We notice a problem and quickly try to provide a solution by throwing money and resources at it, then pat ourselves on the back for doing so. Later, we are surprised and confused when it seems our efforts haven’t made the impact we’d hoped for. The problem remains. We don’t realize the way we are relating to others is itself broken by sin and rendered ineffective. Even more concerning is the fact that such an approach reduces people to projects. They become objectives for us to check off rather than people to be known and loved.

Like the executive in our opening story, the problem isn’t that we don’t care. Every church I have encountered has had a sincere concern and desire for others in a way that surpasses anything I have seen in the rest of the world. The problem is we don’t recognize our own brokenness that leads us to keep others at an arm’s length. We can’t just give them material things when what they really need is relationship with us.

I sincerely believe that we as the Church are the hope of the world. We are told time and time again in scripture that the Church is the body of Christ, the hands and feet of Jesus performing God’s redemptive activity in this world. The Apostle Paul said we are ambassadors of Christ, taking part in the ministry of reconciliation, helping people be reconciled with God through Jesus. We live into this identity not just by doing things for others, but by offering ourselves and receiving them. No one is reconciled to Christ without also being reconciled to the Church.This is why connection is one of our core values of Rooted.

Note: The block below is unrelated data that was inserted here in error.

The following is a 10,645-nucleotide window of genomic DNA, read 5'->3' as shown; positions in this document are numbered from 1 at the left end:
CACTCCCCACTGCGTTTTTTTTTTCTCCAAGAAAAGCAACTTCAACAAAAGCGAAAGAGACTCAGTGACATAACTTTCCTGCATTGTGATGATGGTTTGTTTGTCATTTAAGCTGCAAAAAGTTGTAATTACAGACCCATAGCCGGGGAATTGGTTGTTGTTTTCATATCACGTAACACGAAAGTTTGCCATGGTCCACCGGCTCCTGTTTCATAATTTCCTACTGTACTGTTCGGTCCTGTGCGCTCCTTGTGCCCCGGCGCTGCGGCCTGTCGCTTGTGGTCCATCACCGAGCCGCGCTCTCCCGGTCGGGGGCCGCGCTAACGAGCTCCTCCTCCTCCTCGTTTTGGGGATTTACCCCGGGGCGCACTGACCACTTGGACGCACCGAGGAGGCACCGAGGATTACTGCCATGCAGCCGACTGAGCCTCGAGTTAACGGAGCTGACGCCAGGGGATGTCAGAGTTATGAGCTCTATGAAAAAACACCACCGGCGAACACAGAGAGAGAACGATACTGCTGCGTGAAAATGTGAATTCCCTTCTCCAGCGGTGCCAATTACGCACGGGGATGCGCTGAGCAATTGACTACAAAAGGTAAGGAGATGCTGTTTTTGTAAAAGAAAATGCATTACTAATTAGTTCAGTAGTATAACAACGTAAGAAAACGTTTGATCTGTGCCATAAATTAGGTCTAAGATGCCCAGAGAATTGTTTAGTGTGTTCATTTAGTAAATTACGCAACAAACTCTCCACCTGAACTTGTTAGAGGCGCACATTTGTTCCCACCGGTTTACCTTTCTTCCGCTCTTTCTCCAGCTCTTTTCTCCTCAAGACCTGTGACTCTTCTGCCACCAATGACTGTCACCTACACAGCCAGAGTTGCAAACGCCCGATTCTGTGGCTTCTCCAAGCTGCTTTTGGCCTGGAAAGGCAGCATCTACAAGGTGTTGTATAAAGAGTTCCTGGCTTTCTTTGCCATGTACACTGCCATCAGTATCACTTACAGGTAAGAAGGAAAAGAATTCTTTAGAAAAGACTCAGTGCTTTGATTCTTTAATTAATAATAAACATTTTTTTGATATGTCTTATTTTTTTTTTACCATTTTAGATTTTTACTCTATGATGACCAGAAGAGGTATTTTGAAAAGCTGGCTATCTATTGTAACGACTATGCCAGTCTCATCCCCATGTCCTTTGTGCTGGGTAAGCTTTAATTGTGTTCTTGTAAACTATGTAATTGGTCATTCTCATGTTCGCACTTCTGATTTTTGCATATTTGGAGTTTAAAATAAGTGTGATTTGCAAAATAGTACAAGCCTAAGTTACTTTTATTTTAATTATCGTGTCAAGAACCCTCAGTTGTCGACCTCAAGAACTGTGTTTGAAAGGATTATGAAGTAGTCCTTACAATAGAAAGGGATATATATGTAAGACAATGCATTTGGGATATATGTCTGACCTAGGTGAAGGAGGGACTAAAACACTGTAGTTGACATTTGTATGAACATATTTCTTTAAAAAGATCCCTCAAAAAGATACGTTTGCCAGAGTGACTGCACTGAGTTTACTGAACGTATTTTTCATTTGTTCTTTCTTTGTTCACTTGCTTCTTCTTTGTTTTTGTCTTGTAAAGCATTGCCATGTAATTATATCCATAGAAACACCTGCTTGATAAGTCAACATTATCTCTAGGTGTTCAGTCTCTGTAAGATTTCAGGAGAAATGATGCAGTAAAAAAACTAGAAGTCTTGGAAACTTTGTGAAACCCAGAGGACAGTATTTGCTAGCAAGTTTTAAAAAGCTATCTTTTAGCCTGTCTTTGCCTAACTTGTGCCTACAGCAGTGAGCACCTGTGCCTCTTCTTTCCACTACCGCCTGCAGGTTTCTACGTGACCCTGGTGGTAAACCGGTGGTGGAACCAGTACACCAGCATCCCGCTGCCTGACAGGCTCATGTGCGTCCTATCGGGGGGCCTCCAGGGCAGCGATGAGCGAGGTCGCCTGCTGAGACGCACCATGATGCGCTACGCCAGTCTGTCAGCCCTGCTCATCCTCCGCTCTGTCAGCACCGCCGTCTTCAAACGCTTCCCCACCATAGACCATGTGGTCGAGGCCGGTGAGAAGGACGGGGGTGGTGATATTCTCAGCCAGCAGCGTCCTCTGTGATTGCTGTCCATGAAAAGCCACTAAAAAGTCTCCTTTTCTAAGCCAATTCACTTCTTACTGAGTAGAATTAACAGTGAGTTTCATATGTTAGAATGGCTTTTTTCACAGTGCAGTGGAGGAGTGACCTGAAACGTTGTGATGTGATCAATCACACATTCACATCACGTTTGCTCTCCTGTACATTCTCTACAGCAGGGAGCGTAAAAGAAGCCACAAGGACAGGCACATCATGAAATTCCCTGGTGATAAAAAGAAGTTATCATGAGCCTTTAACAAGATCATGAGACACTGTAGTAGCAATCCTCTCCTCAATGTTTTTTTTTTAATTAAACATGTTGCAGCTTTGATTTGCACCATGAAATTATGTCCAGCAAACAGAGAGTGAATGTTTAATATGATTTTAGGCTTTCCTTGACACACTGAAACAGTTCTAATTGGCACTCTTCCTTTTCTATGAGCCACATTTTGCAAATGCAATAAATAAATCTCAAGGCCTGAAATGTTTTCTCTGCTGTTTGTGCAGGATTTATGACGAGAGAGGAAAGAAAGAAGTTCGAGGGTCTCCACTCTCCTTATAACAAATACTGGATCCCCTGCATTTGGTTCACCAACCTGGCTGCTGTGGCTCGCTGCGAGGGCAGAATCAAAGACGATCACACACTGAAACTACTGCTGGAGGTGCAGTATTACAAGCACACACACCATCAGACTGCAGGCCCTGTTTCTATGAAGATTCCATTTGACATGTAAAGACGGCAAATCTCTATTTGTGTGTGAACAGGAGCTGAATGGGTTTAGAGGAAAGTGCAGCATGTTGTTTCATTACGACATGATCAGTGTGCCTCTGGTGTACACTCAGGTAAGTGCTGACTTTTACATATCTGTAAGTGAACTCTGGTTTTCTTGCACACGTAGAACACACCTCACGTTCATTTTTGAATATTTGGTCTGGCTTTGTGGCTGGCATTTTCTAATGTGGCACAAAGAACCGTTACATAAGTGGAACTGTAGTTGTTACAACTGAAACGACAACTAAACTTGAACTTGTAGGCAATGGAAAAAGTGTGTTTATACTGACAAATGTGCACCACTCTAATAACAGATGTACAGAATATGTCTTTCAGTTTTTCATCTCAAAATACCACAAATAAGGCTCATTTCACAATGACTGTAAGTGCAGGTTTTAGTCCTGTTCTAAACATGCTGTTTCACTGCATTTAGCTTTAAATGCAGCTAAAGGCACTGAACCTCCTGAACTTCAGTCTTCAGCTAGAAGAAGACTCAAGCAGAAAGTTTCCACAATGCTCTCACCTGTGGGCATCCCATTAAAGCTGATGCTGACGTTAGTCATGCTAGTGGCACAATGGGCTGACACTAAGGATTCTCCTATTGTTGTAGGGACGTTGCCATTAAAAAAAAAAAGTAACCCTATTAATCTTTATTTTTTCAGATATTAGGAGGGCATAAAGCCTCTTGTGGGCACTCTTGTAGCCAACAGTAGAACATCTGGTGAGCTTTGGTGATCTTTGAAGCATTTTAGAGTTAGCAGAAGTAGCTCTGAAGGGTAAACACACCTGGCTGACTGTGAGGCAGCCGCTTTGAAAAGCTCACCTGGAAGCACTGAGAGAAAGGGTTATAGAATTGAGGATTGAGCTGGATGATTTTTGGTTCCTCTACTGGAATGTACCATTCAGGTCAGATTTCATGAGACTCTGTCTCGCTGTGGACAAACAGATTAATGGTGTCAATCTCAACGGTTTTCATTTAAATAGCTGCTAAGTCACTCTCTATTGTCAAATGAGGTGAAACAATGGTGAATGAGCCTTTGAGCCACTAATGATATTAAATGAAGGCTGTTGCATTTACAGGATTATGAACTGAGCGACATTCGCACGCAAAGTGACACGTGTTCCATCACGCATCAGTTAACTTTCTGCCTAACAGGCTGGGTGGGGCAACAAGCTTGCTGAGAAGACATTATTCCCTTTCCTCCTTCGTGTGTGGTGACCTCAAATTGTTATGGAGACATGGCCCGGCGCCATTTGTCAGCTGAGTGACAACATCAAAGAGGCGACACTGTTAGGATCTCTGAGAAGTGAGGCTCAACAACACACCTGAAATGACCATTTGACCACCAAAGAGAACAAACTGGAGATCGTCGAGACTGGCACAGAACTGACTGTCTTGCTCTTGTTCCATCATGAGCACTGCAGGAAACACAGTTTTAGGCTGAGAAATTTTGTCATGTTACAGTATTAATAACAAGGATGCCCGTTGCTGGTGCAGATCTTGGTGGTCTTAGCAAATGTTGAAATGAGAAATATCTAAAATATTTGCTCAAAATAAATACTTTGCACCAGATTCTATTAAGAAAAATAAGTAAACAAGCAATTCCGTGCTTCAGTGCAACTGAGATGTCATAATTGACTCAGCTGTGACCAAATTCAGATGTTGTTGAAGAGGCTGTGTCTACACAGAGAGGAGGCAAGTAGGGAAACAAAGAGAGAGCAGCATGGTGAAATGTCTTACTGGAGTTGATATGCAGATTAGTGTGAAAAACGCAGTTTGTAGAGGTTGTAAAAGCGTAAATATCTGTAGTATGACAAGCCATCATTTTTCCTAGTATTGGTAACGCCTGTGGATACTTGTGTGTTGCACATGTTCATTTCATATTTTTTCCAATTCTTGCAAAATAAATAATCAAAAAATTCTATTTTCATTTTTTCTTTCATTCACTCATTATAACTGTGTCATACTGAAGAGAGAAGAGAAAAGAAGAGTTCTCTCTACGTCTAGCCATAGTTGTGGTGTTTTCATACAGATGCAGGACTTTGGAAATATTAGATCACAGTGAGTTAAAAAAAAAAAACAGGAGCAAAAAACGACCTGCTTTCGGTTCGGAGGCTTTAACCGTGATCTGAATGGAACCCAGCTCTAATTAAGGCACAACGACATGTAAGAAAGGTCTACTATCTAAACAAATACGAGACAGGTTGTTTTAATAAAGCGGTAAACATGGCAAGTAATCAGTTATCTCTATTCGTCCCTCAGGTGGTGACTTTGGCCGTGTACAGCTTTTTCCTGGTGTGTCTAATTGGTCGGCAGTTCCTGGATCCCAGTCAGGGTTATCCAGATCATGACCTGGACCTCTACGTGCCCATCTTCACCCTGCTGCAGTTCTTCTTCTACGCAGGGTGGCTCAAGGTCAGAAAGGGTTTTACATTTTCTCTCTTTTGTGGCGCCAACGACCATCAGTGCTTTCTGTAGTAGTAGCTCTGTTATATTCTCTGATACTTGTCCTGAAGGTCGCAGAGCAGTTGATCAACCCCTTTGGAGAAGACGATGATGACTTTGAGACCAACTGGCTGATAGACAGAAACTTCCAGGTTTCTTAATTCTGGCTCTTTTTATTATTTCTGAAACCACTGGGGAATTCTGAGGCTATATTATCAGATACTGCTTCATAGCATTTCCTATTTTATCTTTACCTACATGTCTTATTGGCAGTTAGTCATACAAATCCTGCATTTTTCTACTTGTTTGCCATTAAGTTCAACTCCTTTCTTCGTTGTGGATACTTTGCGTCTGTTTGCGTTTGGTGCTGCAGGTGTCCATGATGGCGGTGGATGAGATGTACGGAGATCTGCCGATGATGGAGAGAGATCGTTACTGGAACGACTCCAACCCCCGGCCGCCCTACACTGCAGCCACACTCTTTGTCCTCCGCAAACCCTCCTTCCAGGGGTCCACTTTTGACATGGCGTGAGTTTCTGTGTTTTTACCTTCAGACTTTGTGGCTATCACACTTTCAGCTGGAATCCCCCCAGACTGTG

So let me propose a thought: What if our non-Christian neighbors are like the business executive’s daughter? We know that in order for their lives to be restored they need to know Jesus. We also know that God doesn’t desire to see anyone struggling in poverty, addiction, homelessness etc. But what if what they truly need isn’t just for someone to do something for them? What if what would truly be transformational, bringing deep healing and restoration, is for them to be known and to know us, for us to be with them?